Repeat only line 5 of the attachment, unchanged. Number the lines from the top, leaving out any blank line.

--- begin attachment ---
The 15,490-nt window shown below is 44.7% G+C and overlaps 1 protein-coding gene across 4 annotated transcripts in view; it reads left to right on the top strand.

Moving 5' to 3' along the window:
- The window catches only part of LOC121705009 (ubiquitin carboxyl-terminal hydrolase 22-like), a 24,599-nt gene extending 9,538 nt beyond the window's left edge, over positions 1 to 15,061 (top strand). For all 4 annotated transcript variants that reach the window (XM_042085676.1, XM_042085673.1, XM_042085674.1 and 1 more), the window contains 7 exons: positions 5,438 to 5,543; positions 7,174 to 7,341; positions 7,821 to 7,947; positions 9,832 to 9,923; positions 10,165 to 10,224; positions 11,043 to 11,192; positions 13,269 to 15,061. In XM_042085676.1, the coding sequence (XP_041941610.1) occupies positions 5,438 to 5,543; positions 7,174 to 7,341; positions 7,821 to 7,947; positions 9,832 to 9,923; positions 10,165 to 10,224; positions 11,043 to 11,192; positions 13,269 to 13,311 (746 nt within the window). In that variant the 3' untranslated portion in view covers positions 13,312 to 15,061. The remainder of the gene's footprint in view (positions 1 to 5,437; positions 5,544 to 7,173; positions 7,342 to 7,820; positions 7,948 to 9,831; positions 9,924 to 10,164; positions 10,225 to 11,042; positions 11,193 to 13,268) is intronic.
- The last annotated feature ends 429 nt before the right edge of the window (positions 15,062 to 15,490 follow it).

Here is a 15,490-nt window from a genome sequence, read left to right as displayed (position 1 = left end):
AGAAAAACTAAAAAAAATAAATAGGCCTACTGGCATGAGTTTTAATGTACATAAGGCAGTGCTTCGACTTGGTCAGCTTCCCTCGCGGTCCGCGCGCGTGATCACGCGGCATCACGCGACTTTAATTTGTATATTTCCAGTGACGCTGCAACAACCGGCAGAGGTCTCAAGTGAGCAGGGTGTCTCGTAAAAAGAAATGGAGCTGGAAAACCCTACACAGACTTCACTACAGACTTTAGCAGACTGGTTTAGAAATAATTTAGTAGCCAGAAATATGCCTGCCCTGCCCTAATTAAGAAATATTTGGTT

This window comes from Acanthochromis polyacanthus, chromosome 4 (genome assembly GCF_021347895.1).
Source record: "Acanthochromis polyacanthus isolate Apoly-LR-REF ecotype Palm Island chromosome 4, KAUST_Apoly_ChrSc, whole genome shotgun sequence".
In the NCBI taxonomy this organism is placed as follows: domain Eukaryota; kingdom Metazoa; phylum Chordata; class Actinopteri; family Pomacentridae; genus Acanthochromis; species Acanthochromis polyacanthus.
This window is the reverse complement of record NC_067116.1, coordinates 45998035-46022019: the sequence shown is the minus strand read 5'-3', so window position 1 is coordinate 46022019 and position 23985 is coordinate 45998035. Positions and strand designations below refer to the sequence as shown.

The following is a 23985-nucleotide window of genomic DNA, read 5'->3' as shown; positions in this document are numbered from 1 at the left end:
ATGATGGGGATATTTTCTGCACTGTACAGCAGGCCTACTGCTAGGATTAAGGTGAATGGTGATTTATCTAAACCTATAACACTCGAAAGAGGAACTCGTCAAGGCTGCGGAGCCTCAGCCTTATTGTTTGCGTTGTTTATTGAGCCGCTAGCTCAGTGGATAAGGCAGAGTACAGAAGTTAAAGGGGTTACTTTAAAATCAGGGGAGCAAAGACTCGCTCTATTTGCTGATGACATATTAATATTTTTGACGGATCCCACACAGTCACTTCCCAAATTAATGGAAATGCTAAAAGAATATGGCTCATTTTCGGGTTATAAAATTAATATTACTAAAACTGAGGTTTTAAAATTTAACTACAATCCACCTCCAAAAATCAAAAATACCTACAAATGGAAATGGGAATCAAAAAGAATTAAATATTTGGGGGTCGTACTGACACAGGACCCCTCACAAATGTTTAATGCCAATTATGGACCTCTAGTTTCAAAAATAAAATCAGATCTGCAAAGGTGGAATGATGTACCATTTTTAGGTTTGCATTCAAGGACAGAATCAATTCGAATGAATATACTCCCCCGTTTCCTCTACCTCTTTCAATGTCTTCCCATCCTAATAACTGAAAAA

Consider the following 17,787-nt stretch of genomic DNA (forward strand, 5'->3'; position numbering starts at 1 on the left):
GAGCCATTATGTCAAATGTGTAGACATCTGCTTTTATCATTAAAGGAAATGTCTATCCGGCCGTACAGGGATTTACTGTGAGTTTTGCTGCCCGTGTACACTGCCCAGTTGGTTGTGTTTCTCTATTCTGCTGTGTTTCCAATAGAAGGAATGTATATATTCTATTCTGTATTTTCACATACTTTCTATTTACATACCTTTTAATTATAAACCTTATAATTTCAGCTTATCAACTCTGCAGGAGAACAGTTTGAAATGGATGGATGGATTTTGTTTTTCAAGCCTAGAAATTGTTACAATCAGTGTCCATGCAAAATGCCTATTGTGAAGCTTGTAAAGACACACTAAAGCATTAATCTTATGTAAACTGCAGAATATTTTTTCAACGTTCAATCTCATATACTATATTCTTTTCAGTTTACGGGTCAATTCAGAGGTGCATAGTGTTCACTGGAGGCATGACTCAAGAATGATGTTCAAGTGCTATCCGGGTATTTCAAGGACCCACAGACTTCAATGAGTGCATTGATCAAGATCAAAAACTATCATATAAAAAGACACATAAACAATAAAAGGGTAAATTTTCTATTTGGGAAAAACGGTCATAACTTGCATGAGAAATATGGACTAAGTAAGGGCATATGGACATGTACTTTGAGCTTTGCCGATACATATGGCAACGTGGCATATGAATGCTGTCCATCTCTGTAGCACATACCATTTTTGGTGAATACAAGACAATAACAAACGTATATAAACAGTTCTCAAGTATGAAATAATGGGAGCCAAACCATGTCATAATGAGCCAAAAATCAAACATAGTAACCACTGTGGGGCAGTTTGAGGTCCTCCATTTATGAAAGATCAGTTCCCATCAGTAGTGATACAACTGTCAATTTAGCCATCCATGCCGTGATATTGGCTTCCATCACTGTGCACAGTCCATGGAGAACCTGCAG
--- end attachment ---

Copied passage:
Here is a 15,490-nt window from a genome sequence, read left to right as displayed (position 1 = left end):